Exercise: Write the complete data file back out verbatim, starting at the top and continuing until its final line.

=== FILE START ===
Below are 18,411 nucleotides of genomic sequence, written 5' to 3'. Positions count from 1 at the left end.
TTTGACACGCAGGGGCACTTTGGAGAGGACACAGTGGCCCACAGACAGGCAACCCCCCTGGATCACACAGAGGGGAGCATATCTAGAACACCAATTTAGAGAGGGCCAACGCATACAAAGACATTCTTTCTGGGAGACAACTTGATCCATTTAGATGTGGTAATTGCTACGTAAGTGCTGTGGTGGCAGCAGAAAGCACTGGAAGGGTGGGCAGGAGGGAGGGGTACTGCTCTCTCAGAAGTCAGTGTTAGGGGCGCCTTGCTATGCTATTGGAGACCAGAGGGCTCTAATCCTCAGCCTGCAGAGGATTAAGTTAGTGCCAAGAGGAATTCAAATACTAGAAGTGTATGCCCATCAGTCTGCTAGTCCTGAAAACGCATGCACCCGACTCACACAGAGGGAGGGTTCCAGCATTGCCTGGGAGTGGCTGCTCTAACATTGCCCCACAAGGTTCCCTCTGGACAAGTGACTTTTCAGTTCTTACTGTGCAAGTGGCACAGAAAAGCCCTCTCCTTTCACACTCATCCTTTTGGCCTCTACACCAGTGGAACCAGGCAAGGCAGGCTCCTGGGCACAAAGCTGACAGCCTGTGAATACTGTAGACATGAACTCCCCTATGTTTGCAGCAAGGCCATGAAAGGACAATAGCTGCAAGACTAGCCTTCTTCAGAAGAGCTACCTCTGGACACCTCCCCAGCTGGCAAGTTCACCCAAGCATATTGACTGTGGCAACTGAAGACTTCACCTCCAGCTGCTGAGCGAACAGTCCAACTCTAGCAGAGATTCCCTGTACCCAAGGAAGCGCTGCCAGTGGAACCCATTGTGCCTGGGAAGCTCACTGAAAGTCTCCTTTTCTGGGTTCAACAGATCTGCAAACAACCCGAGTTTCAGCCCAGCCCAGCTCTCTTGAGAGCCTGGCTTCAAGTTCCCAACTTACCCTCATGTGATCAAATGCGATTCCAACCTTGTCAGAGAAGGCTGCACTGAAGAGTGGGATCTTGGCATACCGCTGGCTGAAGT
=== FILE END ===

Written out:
Below are 18,411 nucleotides of genomic sequence, written 5' to 3'. Positions count from 1 at the left end.
TTTGACACGCAGGGGCACTTTGGAGAGGACACAGTGGCCCACAGACAGGCAACCCCCCTGGATCACACAGAGGGGAGCATATCTAGAACACCAATTTAGAGAGGGCCAACGCATACAAAGACATTCTTTCTGGGAGACAACTTGATCCATTTAGATGTGGTAATTGCTACGTAAGTGCTGTGGTGGCAGCAGAAAGCACTGGAAGGGTGGGCAGGAGGGAGGGGTACTGCTCTCTCAGAAGTCAGTGTTAGGGGCGCCTTGCTATGCTATTGGAGACCAGAGGGCTCTAATCCTCAGCCTGCAGAGGATTAAGTTAGTGCCAAGAGGAATTCAAATACTAGAAGTGTATGCCCATCAGTCTGCTAGTCCTGAAAACGCATGCACCCGACTCACACAGAGGGAGGGTTCCAGCATTGCCTGGGAGTGGCTGCTCTAACATTGCCCCACAAGGTTCCCTCTGGACAAGTGACTTTTCAGTTCTTACTGTGCAAGTGGCACAGAAAAGCCCTCTCCTTTCACACTCATCCTTTTGGCCTCTACACCAGTGGAACCAGGCAAGGCAGGCTCCTGGGCACAAAGCTGACAGCCTGTGAATACTGTAGACATGAACTCCCCTATGTTTGCAGCAAGGCCATGAAAGGACAATAGCTGCAAGACTAGCCTTCTTCAGAAGAGCTACCTCTGGACACCTCCCCAGCTGGCAAGTTCACCCAAGCATATTGACTGTGGCAACTGAAGACTTCACCTCCAGCTGCTGAGCGAACAGTCCAACTCTAGCAGAGATTCCCTGTACCCAAGGAAGCGCTGCCAGTGGAACCCATTGTGCCTGGGAAGCTCACTGAAAGTCTCCTTTTCTGGGTTCAACAGATCTGCAAACAACCCGAGTTTCAGCCCAGCCCAGCTCTCTTGAGAGCCTGGCTTCAAGTTCCCAACTTACCCTCATGTGATCAAATGCGATTCCAACCTTGTCAGAGAAGGCTGCACTGAAGAGTGGGATCTTGGCATACCGCTGGCTGAAGT